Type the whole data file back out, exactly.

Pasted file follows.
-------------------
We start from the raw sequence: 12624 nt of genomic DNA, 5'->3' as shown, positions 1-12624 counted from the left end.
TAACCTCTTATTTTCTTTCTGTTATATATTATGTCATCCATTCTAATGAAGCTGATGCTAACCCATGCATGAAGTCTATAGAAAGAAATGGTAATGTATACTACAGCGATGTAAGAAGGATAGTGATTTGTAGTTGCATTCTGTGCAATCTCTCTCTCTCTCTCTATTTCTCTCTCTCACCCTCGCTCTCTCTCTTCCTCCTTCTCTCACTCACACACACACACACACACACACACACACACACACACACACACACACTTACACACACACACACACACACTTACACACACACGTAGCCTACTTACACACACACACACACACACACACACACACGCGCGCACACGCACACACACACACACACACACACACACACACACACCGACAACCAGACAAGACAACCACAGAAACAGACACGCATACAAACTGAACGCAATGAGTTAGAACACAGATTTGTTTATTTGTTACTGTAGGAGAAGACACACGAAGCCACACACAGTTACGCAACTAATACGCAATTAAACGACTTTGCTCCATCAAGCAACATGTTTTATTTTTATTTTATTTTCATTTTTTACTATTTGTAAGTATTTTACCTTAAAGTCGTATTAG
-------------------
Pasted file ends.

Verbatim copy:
We start from the raw sequence: 12624 nt of genomic DNA, 5'->3' as shown, positions 1-12624 counted from the left end.
TAACCTCTTATTTTCTTTCTGTTATATATTATGTCATCCATTCTAATGAAGCTGATGCTAACCCATGCATGAAGTCTATAGAAAGAAATGGTAATGTATACTACAGCGATGTAAGAAGGATAGTGATTTGTAGTTGCATTCTGTGCAATCTCTCTCTCTCTCTCTATTTCTCTCTCTCACCCTCGCTCTCTCTCTTCCTCCTTCTCTCACTCACACACACACACACACACACACACACACACACACACACACACACACTTACACACACACACACACACACTTACACACACACGTAGCCTACTTACACACACACACACACACACACACACACACGCGCGCACACGCACACACACACACACACACACACACACACACACACCGACAACCAGACAAGACAACCACAGAAACAGACACGCATACAAACTGAACGCAATGAGTTAGAACACAGATTTGTTTATTTGTTACTGTAGGAGAAGACACACGAAGCCACACACAGTTACGCAACTAATACGCAATTAAACGACTTTGCTCCATCAAGCAACATGTTTTATTTTTATTTTATTTTCATTTTTTACTATTTGTAAGTATTTTACCTTAAAGTCGTATTAG